The deal is the first time BlockBuster is bringing its onDemand service to mobile devices, and it will eventually enable Motorola users to have on-the-go access to thousands of movie titles. The companies did not announce when this service would be implemented, or how much it will cost.
The mobile video space is already filled with competitors such as YouTube, iTunes, AT&T's Cellular Video, Flo TV, and Verizon Wireless' V Cast, but it still hasn't drawn a large audience. However, the market is expected to see rapid growth over the next few years as networks and handsets get better, and as the business models are refined.
"Mobile video entertainment is exploding, as consumers are demanding the widest selection of content: the movies they love in their living room and on their PC, now also available on their mobile phone, while on the go," said Christy Wyatt, VP of software platforms at Motorola, in a statement.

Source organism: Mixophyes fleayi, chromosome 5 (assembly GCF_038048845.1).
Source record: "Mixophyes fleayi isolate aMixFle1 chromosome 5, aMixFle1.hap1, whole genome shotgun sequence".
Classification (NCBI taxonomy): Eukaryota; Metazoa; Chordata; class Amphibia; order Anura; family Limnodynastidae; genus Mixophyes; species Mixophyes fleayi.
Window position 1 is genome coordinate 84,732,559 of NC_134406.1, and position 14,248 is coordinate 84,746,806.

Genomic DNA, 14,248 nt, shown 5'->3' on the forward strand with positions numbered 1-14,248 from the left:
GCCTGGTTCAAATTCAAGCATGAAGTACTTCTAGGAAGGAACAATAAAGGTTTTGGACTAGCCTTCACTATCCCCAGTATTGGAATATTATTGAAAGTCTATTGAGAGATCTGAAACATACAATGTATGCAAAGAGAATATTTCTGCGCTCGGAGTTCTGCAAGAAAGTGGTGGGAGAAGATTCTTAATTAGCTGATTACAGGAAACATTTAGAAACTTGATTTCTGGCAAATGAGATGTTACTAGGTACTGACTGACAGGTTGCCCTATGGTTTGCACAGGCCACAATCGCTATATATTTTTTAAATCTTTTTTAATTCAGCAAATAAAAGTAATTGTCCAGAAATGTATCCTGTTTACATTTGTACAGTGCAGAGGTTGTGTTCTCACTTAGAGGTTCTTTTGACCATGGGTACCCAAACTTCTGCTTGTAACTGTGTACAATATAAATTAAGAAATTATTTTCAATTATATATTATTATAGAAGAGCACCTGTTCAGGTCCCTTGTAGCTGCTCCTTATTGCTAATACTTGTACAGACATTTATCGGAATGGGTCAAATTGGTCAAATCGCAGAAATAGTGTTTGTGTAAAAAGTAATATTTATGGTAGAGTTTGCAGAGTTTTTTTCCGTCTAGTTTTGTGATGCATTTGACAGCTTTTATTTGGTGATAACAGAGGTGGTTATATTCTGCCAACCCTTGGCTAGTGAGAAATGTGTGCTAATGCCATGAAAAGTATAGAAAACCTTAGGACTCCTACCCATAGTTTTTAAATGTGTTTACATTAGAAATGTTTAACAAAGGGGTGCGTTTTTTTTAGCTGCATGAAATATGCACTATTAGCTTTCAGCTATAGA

The move is just the latest by BlockBuster to get expand its services beyond its retail locations in order to combat rivals such as Netflix, Roku, TiVo, and on-demand video services from cable providers. The company recently inked a deal with Samsung to bring its instant-movie service to high-definition TVs, home theater system, and Blu-ray players.
Motorola's handset division has been in a downward spiral over the last few years, as it has been unable to find another phone that capture audiences like the Razr.
Under CEO Sanjay Jha, the mobile division is making a big push with the Google-backed Android operating system to build feature-rich smartphones that can be sold at feature phone prices. The BlockBuster deal will help Motorola's upcoming devices stack up against Apple's iPhone, which is widely considered the smartphone with the best multimedia capabilities.
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